In August, the Land Use Committee met to discuss the upcoming November ballot measures we felt would have a direct impact on Duboce Triangle, consistent with land use topics discussed in the past – public transportation funding and affordable housing production. The committee tends to ‘nerd out’ on these types of policies and used this meeting to get into the weeds on these initiatives. The discussion centered on reviewing the pros and cons of each measure and giving everyone an opportunity to share their perspective. The ballot measures the committee discussed were: Props D & E - the competing affordable housing streamlining measures, Prop L - a renewal of an existing sales tax for transportation funding, and Prop M - the proposed residential vacancy tax.
Prop L - Sales Tax for Transportation Projects
The committee started the discussion with Prop L, as it seemed the least contested measure on our docket to discuss. A YES vote on this proposition would maintain an existing sales tax used to fund a wide variety of transportation projects - such as public transportation and pedestrian improvements. The committee has long been in support of investments in our roads, sidewalks, and transit lines. As an extension of a tax already in place and generating important revenue, everyone in the meeting expressed support for Prop L.
Prop M - Tax on Keeping Residential Units Vacant
This residential vacancy tax is similar in spirit to the retail vacancy tax (Prop D, approved by voters in 2020), but in this case would apply to vacant residential units. If passed, Prop M would introduce a new tax on landlords/homeowners who have a unit vacant for more than half the year. The tax would only apply to buildings with three or more units (including condos). There are several exemptions from the new tax, including units being renovated. The tax varies depending on the size of the unit, would increase over time, and the revenue would help fund affordable housing.
Overall, neighbors agreed with the concept of incentivizing landlords to fill vacant units but felt this new tax would not have a significant impact. While supporters liked that revenue would go towards affordable housing, they acknowledged it would likely not be a large amount. Some neighbors who opposed the new tax felt it would be another bureaucratic hoop for landlords to jump through but acknowledged that most small-scale landlords would not be affected (single-family and duplexes being exempt). Other opponents felt the tax did not go far enough and were concerned with the money and personnel that would be needed to enforce the tax. Sentiments in the meeting were split, with about half expressing support and the other half not in favor of the residential vacancy tax - no side particularly passionate either way.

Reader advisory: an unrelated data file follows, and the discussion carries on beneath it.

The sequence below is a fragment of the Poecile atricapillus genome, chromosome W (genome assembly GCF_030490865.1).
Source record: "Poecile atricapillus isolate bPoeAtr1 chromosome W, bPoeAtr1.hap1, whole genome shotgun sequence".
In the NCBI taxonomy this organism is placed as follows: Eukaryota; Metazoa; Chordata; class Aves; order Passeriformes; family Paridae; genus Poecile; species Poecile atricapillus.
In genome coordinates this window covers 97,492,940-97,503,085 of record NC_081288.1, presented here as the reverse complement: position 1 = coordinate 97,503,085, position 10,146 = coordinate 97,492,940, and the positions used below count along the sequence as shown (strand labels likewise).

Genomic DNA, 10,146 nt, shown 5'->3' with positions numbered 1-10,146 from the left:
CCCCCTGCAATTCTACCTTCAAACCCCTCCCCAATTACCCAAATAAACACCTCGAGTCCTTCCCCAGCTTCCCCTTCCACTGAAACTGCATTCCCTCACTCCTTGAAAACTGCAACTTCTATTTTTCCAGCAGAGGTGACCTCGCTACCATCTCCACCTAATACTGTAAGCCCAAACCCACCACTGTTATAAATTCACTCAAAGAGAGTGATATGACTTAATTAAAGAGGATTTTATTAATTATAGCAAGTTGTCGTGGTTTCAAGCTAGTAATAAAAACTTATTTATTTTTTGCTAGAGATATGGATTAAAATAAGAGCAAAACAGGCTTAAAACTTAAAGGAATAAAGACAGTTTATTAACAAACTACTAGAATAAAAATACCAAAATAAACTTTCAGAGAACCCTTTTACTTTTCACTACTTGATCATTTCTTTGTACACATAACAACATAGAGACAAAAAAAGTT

Props D & E - Affordable Housing Streamlining
The majority of the meeting was spent comparing and discussing Prop D (Affordable Housing – Initiative Petition) and Prop M (Affordable Housing – Board of Supervisors). The discussion was guided by a comparison chart of the two measures. Essentially, Prop D was created by a coalition of housing advocates & developers to allow projects with 25% or more affordable units to skip discretionary reviews (Board of Supervisors and CEQA) and would only have to undergo objective reviews (Planning, Building, and Fire departments). Prop E was created by the Board of Supervisors in reaction to Prop D and would allow projects with 30% or more affordable units to skip discretionary reviews while maintaining the option for the Board of Supervisors to review & approve.
There was a general skepticism over the intent of both propositions. Several neighbors felt that the Board of Supervisors has voted down housing for political reasons (not based on the merits of the projects), and CEQA has been used to kill housing. Those folks felt that Prop E was performative in nature - laudable goals but wouldn't really produce more housing while maintaining the Supervisor’s ability to kill housing. Those in favor of Prop E felt that some oversight by the Board of Supervisors should be maintained (allowing neighborhood associations like DTNA to play a role in housing approvals) and that additional streamlining could happen in other areas of the planning process. On the flip side, even the neighbors who expressed skepticism of a developer-funded initiative expressed support for Prop D. Those felt that it was a financially sensible simplification of the planning process that would actually generate desperately needed new housing. Some supporters of Prop D went as far as to say that they would support any measure that limits the Board of Supervisors power to veto housing (in reference to 469 Stevenson St). By the end of the discussion, most neighbors were in support of Prop D (Affordable Homes Now).
For more details on measures discussed, visit the Land Use page on dtna.org. To partake in future meetings like the one described, email email@example.com to join the Land Use email list!
By Kevin Riley, Land Use Committee Chair